Locally-made ’65 short deemed historic for color, locations plays at CFA’s Out of the Vault May 10

Chicago was a happenin’ place in the Soaring Sixties. Young filmmakers were changing the face and modus operandi of film, thanks to the new technology of the time, now seeming as archaic as a rewind bench.

Faster film emulsions and advances in sound took a shoot out of the studio and put it on the street?or anywhere else for that matter.

One of those early films, “Nightsong,” considered historic for being one of the first shot on location will play during the Chicago Film Archives Out of the Vault screening May 10 at the Cultural Center.

The 1965, 22-minute short “Nightsong” was produced by a group of local filmmakers led by writer/producer Don Klugman, now president of Media Inc., and part-time instructor at Columbia College.

Shot on Chicago streets and in clubs, “Nightsong” features the once-popular local folksinger, Willie Wright, and includes a performance by Second City star, Avery Schreiber.

For its technical excellence and creative use of color, “Nightsong” won the Coupe Kodak-Pathe at Cannes.

Chicago personalities who worked on it included film editor Ron Clasky, Ric Coken, post-production audio director, and technical advisors Haskell Wexler and Mike Shea.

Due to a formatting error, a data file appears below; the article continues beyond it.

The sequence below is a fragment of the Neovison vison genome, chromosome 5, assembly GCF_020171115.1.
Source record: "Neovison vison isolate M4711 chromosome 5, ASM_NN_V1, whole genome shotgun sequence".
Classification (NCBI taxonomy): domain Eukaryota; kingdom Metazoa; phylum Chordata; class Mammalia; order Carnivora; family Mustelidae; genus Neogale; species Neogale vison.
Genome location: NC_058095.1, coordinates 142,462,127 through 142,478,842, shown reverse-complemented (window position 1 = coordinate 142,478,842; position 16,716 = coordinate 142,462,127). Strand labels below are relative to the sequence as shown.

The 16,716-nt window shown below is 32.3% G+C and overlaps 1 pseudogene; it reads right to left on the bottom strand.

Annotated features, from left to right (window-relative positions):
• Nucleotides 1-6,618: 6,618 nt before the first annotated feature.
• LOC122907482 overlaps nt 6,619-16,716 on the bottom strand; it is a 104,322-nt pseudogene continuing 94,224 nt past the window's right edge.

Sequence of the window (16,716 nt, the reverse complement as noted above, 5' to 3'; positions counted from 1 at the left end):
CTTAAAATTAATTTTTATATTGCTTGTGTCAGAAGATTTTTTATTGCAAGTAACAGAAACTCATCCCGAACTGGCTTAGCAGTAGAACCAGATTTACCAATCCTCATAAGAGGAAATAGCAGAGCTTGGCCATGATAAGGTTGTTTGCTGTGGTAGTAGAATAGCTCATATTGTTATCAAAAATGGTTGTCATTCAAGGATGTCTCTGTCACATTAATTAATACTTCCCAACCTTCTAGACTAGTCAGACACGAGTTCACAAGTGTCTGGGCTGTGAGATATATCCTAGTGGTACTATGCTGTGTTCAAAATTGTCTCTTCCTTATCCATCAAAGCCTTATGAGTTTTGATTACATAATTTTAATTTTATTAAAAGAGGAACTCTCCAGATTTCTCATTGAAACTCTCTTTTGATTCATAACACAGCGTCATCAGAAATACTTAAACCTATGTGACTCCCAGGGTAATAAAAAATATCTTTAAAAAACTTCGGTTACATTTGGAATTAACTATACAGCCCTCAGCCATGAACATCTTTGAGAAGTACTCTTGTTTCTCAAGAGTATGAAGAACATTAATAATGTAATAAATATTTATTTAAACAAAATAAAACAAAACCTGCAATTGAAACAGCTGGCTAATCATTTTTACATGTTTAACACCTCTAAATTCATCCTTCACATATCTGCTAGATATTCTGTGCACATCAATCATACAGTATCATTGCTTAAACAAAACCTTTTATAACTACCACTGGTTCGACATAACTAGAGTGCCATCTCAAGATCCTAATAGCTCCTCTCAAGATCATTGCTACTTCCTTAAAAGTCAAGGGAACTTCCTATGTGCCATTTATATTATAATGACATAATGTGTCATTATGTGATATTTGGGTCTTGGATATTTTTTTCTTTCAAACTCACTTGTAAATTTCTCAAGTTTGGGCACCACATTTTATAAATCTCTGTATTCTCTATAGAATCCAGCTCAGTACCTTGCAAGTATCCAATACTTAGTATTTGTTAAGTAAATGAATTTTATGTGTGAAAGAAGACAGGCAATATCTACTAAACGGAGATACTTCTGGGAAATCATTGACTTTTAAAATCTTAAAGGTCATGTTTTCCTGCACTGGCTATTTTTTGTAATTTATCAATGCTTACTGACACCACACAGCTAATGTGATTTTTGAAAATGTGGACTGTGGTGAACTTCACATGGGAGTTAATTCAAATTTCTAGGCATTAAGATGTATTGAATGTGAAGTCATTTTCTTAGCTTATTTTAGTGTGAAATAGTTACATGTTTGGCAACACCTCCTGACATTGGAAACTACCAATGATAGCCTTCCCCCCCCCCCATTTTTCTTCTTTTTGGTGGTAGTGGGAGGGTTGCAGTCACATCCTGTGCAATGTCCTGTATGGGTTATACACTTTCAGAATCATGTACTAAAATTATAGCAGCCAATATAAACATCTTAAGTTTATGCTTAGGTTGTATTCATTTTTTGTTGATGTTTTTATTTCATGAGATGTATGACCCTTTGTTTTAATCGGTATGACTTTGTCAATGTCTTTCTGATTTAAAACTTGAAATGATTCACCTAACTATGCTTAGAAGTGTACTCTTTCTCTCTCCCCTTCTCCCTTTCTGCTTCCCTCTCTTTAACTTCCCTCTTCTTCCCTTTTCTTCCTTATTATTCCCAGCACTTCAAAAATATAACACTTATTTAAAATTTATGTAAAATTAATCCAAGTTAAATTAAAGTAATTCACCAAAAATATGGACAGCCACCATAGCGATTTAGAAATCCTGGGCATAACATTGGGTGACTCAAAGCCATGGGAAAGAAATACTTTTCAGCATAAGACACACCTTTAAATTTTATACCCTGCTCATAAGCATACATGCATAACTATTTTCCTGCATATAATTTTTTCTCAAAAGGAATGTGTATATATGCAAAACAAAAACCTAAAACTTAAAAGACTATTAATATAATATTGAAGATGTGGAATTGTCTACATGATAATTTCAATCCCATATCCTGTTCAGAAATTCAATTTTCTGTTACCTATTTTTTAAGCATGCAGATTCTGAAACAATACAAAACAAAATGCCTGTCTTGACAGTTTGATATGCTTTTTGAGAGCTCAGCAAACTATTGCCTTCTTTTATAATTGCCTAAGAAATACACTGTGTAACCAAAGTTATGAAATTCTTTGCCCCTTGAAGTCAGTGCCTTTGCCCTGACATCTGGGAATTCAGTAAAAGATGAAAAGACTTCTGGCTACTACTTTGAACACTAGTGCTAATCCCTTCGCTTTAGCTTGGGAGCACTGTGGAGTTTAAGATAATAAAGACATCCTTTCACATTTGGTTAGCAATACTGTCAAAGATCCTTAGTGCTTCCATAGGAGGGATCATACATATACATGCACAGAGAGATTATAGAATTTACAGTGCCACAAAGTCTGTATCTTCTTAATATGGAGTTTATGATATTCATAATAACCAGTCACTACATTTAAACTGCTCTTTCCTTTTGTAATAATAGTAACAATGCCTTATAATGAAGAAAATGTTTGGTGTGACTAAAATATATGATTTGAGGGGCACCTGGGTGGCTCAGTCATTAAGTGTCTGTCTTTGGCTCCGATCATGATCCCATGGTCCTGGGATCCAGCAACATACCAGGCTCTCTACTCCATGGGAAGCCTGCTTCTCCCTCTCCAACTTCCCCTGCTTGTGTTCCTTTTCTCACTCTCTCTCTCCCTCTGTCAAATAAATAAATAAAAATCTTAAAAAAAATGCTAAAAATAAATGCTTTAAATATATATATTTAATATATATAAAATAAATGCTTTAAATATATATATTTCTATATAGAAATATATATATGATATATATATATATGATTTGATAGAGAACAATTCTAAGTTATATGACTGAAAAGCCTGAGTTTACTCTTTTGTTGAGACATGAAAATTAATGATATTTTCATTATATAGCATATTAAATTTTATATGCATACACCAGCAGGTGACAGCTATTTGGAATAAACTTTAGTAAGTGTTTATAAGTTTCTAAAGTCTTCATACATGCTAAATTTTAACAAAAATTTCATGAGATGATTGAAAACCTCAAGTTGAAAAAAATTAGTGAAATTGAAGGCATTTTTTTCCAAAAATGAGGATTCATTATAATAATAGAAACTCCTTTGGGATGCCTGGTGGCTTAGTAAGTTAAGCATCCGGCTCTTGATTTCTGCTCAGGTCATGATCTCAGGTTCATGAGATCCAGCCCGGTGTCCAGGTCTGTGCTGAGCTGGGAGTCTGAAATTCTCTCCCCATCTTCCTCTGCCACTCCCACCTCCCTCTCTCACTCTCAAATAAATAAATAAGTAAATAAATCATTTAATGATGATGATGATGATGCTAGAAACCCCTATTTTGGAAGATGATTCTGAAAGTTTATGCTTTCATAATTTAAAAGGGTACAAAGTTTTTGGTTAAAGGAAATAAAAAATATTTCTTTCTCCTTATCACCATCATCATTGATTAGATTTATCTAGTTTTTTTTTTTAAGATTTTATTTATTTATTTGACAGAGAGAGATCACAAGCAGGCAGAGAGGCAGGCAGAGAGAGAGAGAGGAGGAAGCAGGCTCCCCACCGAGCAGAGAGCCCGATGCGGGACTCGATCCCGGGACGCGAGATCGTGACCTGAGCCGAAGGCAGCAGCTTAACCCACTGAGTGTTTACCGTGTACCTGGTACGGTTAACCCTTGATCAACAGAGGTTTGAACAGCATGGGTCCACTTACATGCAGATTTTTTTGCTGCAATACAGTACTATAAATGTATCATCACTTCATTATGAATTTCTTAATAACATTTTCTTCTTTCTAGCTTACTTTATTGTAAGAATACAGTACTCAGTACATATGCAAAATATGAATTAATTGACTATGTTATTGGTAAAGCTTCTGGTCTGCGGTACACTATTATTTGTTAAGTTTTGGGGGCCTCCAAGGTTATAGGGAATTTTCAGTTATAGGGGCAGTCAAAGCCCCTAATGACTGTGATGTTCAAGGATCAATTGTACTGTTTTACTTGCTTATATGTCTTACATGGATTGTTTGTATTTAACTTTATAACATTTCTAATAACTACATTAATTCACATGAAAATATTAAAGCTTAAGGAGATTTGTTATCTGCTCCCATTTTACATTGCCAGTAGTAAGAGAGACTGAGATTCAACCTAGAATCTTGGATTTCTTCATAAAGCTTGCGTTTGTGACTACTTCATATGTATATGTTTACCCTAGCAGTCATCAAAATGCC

Marv Gold co-produced, the late Victor Hurwitz was DP, and Judy Harris was featured in the cast.

At the time of the film’s release, Klugman was a scriptwriter at Encyclopaedia Britannica Educational Corp., employer of hundreds of writers and producers; Clasky edited for Walter Schwimmer TV Productions, a Towers Productions-like hub of TV entertainment shows.

Gold was an advertising copywriter, Coken owned Zenith Cinema Service, one of the biggest and oldest sound recording and ADR companies, and Harris and Schreiber were performers at Second City ‘s Playwright’s Theatre.

Today, Coken teaches sound at Columbia College, Ron Clasky is a prominent businessman in Hollywood, Fla., and Haskell Wexler is one of the film industry’s most famous and honored directors of photography.

The screening starts at 6 p.m. at Chicago Cultural Center, Claudia Cassidy Theater, 77 E. Randolph St. Free and open to all.